Given that civil partnership was a relatively new possibility when our young partners entered into it, in principle there is no reason why it should be automatically seen as marriage or as a form of marriage. The fact that most of our interviewees saw it in this way, and entered into it in this spirit, suggests that it is not simply that civil unions and mar­riages themselves potentially ‘normalise’ younger generations’ same-sex relationships, but rather that firmly embedded meanings and practices associated with the couple as the ‘inevitable’ focus of mature adult relationships make the legal privileging of the couple seem natural. Most of the young same-sex couples that we studied did not fundamen­tally trouble this view, and in this sense it seems that they are indeed ‘ordinary’ relationships (but see Chapter 6). However, it is also the case that, while most couples tended to frame their decisions to marry as a ‘free’ choice that was based on love, there were also those who were prompted to marry so as to protect their couple and parenting relation­ships, and for more instrumental reasons. In this latter respect, new generations of same-sex relationships are not so completely different to previous generations’ heterosexual relationships, where romance and reason are factors that influence decisions to marry (cf. Mansfield and Collard, 1988). As well as this, our same-sex partners’ decisions to marry were often, like previous generations’ heterosexual marriages, linked to a sense of maturity and enhanced social status.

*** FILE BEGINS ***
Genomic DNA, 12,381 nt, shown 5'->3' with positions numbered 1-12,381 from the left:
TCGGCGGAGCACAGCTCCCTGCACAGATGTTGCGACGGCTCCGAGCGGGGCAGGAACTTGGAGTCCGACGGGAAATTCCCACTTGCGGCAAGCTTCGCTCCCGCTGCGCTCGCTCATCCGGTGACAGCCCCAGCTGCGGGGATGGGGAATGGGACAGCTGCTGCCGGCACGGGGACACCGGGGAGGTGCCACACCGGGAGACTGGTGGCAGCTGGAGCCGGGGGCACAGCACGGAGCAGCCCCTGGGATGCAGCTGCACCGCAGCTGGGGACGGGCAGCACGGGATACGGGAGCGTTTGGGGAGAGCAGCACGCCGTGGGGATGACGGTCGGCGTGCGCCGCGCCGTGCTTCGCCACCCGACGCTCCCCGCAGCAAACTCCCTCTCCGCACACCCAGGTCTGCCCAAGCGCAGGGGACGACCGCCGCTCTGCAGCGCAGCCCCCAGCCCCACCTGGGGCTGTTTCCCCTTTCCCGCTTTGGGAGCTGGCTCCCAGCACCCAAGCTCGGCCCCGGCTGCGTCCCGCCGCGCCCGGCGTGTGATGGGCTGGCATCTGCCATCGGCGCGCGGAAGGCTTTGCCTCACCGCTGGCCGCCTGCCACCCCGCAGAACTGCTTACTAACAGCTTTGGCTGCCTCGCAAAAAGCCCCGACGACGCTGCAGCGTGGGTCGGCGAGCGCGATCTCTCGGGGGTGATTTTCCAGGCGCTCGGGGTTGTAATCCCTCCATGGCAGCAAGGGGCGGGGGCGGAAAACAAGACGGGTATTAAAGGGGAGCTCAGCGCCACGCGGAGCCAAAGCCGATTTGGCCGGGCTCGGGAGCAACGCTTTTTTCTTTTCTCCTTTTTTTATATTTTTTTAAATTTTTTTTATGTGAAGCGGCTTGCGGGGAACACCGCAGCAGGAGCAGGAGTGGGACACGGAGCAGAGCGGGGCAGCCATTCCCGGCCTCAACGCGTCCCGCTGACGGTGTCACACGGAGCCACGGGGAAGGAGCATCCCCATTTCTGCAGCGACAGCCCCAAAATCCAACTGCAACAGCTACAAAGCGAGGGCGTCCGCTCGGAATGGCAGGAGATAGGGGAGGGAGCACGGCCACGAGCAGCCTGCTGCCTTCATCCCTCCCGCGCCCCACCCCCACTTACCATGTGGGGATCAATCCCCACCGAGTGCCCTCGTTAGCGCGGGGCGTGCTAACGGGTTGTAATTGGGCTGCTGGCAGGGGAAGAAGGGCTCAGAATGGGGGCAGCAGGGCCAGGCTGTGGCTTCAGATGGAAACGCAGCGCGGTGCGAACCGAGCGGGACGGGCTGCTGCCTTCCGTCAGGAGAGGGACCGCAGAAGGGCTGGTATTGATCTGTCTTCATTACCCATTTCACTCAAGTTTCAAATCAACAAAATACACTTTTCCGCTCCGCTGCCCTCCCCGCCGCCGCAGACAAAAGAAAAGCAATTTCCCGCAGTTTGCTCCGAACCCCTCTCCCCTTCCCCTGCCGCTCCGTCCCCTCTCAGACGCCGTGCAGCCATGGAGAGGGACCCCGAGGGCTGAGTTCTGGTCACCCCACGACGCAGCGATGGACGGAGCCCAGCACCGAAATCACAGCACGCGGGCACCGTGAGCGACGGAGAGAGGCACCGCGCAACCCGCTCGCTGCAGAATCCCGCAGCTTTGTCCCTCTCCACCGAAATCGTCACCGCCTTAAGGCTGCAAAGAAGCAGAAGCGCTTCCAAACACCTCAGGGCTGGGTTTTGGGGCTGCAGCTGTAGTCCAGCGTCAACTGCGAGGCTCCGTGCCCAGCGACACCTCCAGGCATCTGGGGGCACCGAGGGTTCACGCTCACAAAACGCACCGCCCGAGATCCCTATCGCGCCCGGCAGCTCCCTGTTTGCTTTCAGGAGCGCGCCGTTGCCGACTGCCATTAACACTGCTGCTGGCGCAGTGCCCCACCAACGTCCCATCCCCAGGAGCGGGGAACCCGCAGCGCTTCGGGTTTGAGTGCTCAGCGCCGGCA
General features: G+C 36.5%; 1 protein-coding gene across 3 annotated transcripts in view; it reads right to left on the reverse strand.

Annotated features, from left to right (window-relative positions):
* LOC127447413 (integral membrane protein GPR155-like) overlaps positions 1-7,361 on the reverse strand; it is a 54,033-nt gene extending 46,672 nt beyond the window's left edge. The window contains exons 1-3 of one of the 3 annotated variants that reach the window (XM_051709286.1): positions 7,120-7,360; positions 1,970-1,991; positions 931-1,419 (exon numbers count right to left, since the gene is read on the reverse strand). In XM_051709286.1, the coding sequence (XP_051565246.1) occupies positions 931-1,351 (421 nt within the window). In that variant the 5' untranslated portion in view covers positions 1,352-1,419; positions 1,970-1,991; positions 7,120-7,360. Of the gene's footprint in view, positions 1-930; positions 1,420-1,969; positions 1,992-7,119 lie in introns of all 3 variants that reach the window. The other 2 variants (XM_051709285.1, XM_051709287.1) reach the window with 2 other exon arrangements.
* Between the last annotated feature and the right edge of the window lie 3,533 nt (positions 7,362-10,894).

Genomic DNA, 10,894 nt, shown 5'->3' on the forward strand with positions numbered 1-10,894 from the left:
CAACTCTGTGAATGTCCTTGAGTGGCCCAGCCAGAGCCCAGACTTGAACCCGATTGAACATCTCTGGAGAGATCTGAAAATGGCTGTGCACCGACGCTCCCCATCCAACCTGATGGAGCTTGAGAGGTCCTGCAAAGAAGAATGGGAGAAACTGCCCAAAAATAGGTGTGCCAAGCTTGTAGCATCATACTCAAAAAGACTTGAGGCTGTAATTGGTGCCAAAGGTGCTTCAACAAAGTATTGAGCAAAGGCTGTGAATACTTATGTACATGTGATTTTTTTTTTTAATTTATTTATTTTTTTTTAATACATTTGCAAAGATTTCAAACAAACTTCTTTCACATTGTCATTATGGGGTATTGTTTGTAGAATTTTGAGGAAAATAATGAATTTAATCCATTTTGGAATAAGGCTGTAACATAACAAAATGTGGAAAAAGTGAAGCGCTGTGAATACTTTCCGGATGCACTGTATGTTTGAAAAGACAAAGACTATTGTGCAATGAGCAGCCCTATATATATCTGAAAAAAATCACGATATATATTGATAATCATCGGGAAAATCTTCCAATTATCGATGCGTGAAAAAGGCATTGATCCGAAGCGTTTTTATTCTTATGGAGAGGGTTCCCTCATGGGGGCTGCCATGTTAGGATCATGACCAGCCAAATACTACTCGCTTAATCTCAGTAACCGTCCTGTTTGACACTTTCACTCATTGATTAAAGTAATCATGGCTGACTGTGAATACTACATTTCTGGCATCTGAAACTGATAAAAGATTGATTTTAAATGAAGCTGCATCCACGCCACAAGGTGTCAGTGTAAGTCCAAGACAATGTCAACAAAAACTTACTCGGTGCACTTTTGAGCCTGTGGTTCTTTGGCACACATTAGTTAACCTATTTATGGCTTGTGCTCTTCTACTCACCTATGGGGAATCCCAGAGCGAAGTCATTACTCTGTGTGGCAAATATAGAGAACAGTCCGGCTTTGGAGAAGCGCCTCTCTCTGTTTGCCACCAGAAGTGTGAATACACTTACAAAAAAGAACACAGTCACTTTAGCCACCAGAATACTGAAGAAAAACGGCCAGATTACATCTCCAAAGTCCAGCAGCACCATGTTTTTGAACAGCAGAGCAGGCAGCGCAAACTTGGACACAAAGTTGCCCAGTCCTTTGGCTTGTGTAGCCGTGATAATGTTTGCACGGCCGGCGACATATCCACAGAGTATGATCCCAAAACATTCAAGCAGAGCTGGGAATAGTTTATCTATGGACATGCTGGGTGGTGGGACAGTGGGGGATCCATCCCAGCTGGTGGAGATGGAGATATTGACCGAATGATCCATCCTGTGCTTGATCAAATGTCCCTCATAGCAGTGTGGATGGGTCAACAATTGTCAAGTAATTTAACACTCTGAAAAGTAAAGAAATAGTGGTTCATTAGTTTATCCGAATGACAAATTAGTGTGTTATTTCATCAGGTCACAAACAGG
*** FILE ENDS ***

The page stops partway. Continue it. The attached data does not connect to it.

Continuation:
While we, as sociologists, may now be more sceptical than we once were of the notions of ‘life stages’ and key ‘life events’ that are linked to social status, partly because of their universalising connotations, it is clear that these notions hold sway in everyday lives. Previous gen­erations’ same-sex relationships have been excluded from mainstream markers of maturity, life-stage progression, and key life events. They have been associated with denigrated, as opposed to enhanced, social status. In this respect, it is perhaps unsurprising that some members of new generations should so enthusiastically embrace the new options and opportunities they are offered. Formalising relationships provides some partners with the opportunity to invite the others they care about to become involved in the co-creation of their world. By the same token it symbolises a willingness among many of those others to take up this invitation. At the same time, where significant others refuse this invita­tion, the enduring nature of conceptions of same-sex relationships as ‘immature’, ‘inauthentic’ and ‘troubling’ is underscored. Whether we view it in negative or positive ways, the invitation to others to co-create same-sex relational realties (whether it is taken up or refused) can be seen as a two-sided political act: in that it shores up the idea of the couple as a naturally privileged relational from, while at the same time disrupting the heterosexual relational imaginary.

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